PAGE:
May 19th, 2010 | Published in Google Maps
The v3 API has come a long way since then, with regular updates to introduce new features. Some, such as polylines, polygons, driving directions, and KML were familiar from the Maps API v2. Others, such as elevation, bicycling directions, and optimised routing were completely new.
Now Google I/O is upon us again, and we feel our Maps API v3 is all grown up and ready to venture out into the world. Consequently we are delighted to announce the graduation of the Maps API v3 from Google Code Labs, and the passing of the title of principal Google Maps API from the Maps API v2 to the Maps API v3.
This means that the Maps API v3 is now the recommended version for all new Maps API application development. The Maps API v3 is now supported for use by Maps API Premier customers, and the Maps API Premier SLA has been extended to cover v3 applications. We are also rolling out a new versioning scheme for Maps API v3, that will allow applications to choose between using the very latest release, a release that is undergoing maintenance but no feature development, or a version that is completely frozen.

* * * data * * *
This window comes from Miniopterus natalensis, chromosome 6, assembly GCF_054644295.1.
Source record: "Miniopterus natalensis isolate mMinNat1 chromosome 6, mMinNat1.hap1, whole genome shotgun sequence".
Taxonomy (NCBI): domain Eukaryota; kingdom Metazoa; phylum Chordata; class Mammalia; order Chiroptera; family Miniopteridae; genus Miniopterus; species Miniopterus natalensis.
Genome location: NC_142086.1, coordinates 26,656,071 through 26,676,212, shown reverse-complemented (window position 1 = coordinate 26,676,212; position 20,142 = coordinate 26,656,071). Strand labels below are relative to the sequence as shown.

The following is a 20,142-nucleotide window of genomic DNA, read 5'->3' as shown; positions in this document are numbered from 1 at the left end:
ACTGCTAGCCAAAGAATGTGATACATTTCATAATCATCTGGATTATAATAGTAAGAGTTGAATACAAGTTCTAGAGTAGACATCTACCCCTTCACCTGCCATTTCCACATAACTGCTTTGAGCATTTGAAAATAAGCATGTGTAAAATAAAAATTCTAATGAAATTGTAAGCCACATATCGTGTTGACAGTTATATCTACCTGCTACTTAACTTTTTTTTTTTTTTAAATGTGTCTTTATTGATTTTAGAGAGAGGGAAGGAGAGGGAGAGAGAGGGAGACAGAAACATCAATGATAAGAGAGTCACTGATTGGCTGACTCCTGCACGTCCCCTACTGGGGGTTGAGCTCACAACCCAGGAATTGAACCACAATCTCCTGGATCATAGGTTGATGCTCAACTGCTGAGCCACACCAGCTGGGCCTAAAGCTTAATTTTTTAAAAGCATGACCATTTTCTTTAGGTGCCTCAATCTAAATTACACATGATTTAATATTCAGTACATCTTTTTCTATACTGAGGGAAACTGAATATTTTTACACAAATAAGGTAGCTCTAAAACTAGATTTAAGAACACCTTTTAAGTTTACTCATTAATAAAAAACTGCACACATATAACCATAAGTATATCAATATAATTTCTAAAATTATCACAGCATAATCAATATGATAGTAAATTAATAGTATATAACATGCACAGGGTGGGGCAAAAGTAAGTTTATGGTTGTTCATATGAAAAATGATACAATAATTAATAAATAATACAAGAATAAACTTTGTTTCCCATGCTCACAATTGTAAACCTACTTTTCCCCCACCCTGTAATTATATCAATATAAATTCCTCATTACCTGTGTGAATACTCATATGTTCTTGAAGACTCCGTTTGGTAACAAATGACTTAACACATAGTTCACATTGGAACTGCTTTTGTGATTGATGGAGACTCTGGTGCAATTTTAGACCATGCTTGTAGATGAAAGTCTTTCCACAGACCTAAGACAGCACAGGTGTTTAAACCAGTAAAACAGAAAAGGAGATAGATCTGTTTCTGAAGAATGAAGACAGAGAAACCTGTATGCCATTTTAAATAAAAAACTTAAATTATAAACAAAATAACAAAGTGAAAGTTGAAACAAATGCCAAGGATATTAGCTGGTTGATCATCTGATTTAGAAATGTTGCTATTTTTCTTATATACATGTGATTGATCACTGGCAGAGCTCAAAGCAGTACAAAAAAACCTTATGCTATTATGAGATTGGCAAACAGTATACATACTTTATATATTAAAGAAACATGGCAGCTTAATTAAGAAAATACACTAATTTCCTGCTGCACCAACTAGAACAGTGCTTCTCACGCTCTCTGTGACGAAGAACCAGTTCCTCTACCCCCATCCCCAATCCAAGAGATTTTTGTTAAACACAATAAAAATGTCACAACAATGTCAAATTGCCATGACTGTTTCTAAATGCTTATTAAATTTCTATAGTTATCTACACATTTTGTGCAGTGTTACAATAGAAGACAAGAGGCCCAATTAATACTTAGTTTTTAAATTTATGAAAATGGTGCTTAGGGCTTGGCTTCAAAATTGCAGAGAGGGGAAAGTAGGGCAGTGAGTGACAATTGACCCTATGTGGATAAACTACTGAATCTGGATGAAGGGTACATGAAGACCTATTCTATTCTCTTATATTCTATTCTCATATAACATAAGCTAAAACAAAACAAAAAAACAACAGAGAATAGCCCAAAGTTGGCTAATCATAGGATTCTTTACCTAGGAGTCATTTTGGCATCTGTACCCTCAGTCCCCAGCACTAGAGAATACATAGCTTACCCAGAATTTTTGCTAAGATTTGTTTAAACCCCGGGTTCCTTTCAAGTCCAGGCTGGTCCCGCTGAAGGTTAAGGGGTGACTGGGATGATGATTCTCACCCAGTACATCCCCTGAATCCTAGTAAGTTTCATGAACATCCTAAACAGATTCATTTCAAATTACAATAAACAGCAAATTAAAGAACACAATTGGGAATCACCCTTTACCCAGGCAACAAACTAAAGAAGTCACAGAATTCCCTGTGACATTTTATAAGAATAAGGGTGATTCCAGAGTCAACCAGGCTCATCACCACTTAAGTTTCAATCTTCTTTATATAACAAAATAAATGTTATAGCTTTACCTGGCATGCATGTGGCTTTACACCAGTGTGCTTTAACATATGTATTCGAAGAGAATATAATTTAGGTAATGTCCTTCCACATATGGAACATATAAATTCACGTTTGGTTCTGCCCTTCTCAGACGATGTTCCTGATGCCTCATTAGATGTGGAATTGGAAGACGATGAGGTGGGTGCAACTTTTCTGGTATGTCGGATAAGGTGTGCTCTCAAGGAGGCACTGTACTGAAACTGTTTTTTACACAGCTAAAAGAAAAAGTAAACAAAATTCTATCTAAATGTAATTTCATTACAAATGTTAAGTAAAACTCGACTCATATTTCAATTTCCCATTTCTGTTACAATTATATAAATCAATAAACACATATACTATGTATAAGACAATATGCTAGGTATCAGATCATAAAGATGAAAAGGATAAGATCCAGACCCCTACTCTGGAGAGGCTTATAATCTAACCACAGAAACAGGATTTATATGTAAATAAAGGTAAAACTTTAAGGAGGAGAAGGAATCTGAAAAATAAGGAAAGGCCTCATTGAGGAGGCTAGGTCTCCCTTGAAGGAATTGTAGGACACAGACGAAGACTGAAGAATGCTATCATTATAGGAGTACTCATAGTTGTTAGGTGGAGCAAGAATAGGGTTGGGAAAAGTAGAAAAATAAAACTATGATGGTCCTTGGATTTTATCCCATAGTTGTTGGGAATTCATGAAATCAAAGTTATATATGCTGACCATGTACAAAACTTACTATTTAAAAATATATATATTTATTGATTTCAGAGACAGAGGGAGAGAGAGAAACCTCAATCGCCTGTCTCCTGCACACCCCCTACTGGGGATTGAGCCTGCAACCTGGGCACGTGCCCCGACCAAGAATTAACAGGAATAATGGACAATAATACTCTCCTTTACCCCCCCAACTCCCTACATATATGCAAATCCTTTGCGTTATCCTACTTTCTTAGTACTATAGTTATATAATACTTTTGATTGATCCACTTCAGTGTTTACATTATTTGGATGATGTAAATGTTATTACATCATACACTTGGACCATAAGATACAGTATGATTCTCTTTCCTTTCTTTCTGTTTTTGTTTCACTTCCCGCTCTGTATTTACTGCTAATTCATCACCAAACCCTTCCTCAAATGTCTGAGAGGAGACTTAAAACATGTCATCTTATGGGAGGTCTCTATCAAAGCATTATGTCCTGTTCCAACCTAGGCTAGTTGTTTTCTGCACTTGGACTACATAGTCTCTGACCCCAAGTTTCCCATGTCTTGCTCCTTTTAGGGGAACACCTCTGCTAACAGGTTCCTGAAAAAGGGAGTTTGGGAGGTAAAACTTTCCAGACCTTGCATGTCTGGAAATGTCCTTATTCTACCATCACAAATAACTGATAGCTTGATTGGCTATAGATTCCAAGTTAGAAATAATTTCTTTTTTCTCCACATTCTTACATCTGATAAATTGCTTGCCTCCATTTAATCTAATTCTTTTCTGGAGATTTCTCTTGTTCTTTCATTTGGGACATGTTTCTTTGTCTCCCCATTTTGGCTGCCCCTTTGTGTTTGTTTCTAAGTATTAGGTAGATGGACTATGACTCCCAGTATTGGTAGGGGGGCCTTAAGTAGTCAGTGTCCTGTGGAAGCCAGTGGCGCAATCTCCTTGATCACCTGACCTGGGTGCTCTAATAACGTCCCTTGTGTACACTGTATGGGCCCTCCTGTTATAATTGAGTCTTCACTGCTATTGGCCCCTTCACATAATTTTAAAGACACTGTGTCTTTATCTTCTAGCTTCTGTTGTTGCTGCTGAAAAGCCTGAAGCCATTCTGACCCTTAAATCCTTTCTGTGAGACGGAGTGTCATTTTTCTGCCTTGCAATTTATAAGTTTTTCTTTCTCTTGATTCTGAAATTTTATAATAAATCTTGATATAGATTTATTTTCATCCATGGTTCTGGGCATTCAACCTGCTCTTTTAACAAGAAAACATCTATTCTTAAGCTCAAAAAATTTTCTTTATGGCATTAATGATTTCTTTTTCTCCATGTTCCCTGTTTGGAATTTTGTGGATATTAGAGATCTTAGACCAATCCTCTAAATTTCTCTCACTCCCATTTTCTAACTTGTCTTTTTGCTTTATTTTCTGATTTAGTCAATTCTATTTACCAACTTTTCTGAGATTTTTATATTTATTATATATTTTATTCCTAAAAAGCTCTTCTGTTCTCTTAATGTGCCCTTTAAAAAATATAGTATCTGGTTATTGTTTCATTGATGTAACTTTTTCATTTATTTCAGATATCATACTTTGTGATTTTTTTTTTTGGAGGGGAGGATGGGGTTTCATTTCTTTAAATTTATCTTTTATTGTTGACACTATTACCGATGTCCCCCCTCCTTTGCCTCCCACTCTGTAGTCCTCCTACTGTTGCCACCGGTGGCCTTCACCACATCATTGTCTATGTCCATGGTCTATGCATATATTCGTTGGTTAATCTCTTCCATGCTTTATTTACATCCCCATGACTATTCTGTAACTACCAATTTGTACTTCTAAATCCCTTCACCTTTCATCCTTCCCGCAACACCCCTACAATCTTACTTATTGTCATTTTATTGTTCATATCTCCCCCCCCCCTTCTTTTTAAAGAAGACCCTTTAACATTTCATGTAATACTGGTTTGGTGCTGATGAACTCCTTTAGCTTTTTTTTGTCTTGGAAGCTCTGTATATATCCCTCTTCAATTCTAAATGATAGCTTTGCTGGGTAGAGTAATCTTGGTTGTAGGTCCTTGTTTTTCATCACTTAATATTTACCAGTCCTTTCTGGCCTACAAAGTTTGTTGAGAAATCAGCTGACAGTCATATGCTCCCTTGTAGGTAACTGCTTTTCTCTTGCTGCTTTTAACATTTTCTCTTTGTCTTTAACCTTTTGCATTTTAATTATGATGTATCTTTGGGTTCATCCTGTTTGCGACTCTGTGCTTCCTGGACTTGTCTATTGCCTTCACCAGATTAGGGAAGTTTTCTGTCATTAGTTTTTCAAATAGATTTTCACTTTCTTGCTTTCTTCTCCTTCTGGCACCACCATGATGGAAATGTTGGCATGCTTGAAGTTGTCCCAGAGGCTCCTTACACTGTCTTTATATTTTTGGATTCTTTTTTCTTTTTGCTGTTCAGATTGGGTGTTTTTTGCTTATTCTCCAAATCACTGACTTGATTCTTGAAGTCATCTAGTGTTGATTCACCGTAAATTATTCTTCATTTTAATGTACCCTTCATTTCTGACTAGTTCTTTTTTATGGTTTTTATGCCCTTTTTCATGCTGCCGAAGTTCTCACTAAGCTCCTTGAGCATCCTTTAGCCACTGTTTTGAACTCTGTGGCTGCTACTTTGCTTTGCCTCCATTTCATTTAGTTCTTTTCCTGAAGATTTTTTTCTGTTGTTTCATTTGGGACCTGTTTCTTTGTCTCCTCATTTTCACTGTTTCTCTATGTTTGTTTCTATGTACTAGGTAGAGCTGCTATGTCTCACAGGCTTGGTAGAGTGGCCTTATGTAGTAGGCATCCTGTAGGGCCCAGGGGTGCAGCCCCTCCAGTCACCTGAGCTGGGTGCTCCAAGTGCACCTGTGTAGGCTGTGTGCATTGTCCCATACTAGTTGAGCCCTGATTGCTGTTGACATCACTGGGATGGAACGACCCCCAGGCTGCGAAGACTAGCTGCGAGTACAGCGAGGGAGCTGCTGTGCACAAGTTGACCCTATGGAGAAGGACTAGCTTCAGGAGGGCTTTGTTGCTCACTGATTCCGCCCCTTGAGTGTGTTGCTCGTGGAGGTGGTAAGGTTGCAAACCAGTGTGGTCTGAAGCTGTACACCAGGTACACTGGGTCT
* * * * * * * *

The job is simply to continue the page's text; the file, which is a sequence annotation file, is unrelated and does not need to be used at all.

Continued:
In order to ensure that existing Maps API v2 applications can be migrated to Maps API v3, we have also been striving to add all of the most popular v2 features to v3. As part of that effort we are also happy to announce that Street View is now available in the Maps API v3.
When you use Street View in v3 you will notice a number of differences with v2. The most significant change is that Street View is entirely implemented in HTML in order to accommodate all of the mobile devices on which v3 is supported. We have also added Pegman support to the map, and a number of new features, including markers, infowindows, and custom imagery.
In conjunction with the graduation of the Maps API v3, we are also announcing the deprecation of the Maps API v2 and Mapplets (which is based on v2). These deprecation announcements confirm that no further feature development is planned for these two APIs. However, we will continue to maintain and support applications using these APIs for at least three years consistent with the deprecation policy detailed in the Maps API Terms of Service.
Next month the Google Maps API celebrates its fifth birthday. With the firm foundation that the Maps API v3 provides, we look forward to another five years enabling incredible mapping applications across the web. We’d like to thank our entire developer community for all of their support in making the Google Maps APIs such a success, and we can’t wait to bring you many more exciting new features in Maps API v3.
Fortunately, we won’t have to wait very long...